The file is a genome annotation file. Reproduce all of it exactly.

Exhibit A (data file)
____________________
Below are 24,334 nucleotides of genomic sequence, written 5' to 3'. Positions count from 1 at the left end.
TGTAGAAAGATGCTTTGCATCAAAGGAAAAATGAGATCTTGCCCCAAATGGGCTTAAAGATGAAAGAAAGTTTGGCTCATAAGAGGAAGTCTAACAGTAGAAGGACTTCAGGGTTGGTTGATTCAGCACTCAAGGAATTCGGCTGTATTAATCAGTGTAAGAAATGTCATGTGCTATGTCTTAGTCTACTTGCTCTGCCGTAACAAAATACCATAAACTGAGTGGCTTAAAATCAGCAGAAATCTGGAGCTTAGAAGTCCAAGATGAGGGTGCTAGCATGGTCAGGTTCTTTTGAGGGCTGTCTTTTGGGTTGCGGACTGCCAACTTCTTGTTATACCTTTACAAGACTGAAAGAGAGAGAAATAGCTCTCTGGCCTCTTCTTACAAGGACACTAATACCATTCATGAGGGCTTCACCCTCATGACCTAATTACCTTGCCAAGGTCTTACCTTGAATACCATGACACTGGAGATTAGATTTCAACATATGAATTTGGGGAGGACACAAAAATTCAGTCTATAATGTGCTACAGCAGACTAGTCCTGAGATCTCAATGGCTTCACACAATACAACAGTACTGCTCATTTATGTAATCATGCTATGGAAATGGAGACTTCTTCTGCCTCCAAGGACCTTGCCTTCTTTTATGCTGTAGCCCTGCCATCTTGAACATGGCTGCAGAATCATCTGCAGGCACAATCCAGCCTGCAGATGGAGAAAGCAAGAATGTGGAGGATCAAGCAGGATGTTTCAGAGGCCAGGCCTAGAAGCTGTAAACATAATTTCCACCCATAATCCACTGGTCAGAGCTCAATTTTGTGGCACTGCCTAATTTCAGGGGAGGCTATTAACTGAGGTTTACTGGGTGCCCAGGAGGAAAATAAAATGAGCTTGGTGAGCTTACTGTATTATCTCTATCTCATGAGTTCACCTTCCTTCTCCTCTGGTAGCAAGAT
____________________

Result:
Below are 24,334 nucleotides of genomic sequence, written 5' to 3'. Positions count from 1 at the left end.
TGTAGAAAGATGCTTTGCATCAAAGGAAAAATGAGATCTTGCCCCAAATGGGCTTAAAGATGAAAGAAAGTTTGGCTCATAAGAGGAAGTCTAACAGTAGAAGGACTTCAGGGTTGGTTGATTCAGCACTCAAGGAATTCGGCTGTATTAATCAGTGTAAGAAATGTCATGTGCTATGTCTTAGTCTACTTGCTCTGCCGTAACAAAATACCATAAACTGAGTGGCTTAAAATCAGCAGAAATCTGGAGCTTAGAAGTCCAAGATGAGGGTGCTAGCATGGTCAGGTTCTTTTGAGGGCTGTCTTTTGGGTTGCGGACTGCCAACTTCTTGTTATACCTTTACAAGACTGAAAGAGAGAGAAATAGCTCTCTGGCCTCTTCTTACAAGGACACTAATACCATTCATGAGGGCTTCACCCTCATGACCTAATTACCTTGCCAAGGTCTTACCTTGAATACCATGACACTGGAGATTAGATTTCAACATATGAATTTGGGGAGGACACAAAAATTCAGTCTATAATGTGCTACAGCAGACTAGTCCTGAGATCTCAATGGCTTCACACAATACAACAGTACTGCTCATTTATGTAATCATGCTATGGAAATGGAGACTTCTTCTGCCTCCAAGGACCTTGCCTTCTTTTATGCTGTAGCCCTGCCATCTTGAACATGGCTGCAGAATCATCTGCAGGCACAATCCAGCCTGCAGATGGAGAAAGCAAGAATGTGGAGGATCAAGCAGGATGTTTCAGAGGCCAGGCCTAGAAGCTGTAAACATAATTTCCACCCATAATCCACTGGTCAGAGCTCAATTTTGTGGCACTGCCTAATTTCAGGGGAGGCTATTAACTGAGGTTTACTGGGTGCCCAGGAGGAAAATAAAATGAGCTTGGTGAGCTTACTGTATTATCTCTATCTCATGAGTTCACCTTCCTTCTCCTCTGGTAGCAAGAT